Italy's prime minister, Giuseppe Conte, shakes hands with President Trump while Germany's chancellor, Angela Merkel, looks on at a family photo session with the leaders of the G-7 summit in Charlevoix, Quebec, Canada on June 8. (Yves Herman/Reuters)

President Trump’s decision to endorse a “zero tolerance” border policy aligns his administration squarely with the populist, anti-immigration movement that has swept Europe and brought hard-right leaders to power amid an unprecedented wave of global migration.

As Trump this week defended his administration’s border security strategy by warning that lax immigration laws are “destroying our country,” Italy’s new interior minister, Matteo Salvini, was announcing plans to conduct a national census with the aim of deporting ethnic Roma who had not attained citizenship. This comes after the Italian government this month blocked a rescue ship carrying hundreds of migrants from docking in its ports.

“The good times for illegals are over — get ready to pack your bags,” Salvini said shortly after being sworn in on June 1.

The hard-line immigration messages from Washington and Rome represented a stark shift from less than two years ago when President Barack Obama and then-Italian Prime Minister Matteo Renzi stood together at the White House and agreed that all nations must do more to share the costs of migration.

Instead, Trump has expressed solidarity with European leaders who have sought to seal their borders, speaking last weekend with Hungarian Prime Minister Viktor Orban, whose government has built fences to keep out migrants. Trump recently extended a White House invitation to Giuseppe Conte, Italy’s new prime minister, who leads the first purely populist government in the core of Western Europe since the founding of the European Union.

And Trump has renewed his criticism of German Chancellor Angela Merkel over her decision three years ago to welcome hundreds of thousands of migrants from North Africa and the Middle East. Merkel is hanging on to power by a thread amid a dispute over migration policy within her conservative bloc.

On Tuesday, Trump repeated his false claim that Germany’s crime rate has increased by 10 percent, even though official statistics released last month showed a drop of more than 5 percent in 2017 and the lowest rate since 1992. (A separate study found a 10 percent increase in violent crimes in one German state between 2015 and 2016. Researchers attributed the jump largely to the influx of young male refugees but noted a similar increase would have been expected had there been sudden growth in the population of young male Germans.)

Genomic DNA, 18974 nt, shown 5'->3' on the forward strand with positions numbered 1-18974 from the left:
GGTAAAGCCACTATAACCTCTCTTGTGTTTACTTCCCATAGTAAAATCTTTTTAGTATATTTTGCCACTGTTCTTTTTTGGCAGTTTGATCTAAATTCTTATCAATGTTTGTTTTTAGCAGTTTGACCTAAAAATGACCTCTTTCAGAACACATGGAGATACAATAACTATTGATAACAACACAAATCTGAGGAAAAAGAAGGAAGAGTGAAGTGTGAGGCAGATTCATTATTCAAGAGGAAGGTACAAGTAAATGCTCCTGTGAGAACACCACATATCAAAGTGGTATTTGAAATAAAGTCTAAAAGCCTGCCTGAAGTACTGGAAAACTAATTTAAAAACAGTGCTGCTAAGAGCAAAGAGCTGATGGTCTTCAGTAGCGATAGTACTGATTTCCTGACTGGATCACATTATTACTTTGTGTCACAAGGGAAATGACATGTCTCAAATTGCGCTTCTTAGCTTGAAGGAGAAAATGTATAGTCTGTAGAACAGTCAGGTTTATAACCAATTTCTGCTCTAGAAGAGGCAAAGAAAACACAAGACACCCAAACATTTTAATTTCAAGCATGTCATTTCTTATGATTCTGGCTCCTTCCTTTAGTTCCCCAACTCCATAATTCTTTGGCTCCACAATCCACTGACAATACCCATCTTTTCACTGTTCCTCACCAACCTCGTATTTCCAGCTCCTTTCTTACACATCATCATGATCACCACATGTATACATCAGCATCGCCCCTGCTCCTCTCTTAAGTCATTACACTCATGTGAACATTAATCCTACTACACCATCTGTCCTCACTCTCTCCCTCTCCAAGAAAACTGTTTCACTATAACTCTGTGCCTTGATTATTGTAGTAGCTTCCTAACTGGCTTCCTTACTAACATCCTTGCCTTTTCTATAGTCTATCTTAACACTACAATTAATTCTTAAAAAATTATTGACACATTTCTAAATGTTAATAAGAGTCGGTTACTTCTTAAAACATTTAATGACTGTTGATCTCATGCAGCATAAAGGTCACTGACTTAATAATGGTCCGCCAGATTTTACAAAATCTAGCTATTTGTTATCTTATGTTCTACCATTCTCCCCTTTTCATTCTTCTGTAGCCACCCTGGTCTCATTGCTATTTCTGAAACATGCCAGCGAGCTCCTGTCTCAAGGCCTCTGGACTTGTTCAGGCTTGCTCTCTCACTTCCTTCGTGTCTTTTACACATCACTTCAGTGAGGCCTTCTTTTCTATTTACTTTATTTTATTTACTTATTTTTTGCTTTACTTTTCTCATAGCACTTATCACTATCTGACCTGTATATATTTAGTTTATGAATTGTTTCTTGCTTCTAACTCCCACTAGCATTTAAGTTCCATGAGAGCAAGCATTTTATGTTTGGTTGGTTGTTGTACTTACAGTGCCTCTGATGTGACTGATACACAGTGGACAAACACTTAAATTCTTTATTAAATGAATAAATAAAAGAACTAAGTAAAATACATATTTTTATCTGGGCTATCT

“The United States has just surpassed Germany as having the most asylum seekers of any nation on Earth — can you imagine that?” Trump said Tuesday during a speech to small-business owners, citing a new report from the United Nations Refugee Agency that attributed the U.S. spike to a flood of Central American migrants.

Trump on Wednesday backed off his administration’s policy of separating families at the border but made clear he would continue his aggressive approach on immigration.

“We’re keeping families together, and this will solve that problem,” he said Wednesday when signing an executive order in the Oval Office. “At the same time, we are keeping a very powerful border and it continues to be a zero tolerance. We have zero tolerance for people that enter our country illegally”

As U.S. lawmakers and journalists have highlighted the humanitarian costs of Trump’s border policies, which have separated more than 2,000 immigrant children from their parents over the past six weeks, experts said his administration’s approach reflects an ongoing backlash among voters in Western nations to the record levels of displaced people that have scrambled global politics.

The U.N. report showed a worldwide total of 68.5 million migrants in 2017 — an all-time high. Filippo Grandi, the international body’s high commissioner for refugees, characterized the numbers as “a watershed” and called for “a far more comprehensive approach so that countries and communities aren’t left dealing with this alone.”

But Trump, in his remarks, vowed to seek congressional authority to cut off financial assistance to countries that fail to stem the flow of migrants to the United States.

“We’re not going to give any more aid to those countries,” Trump declared. “Why the hell should we?”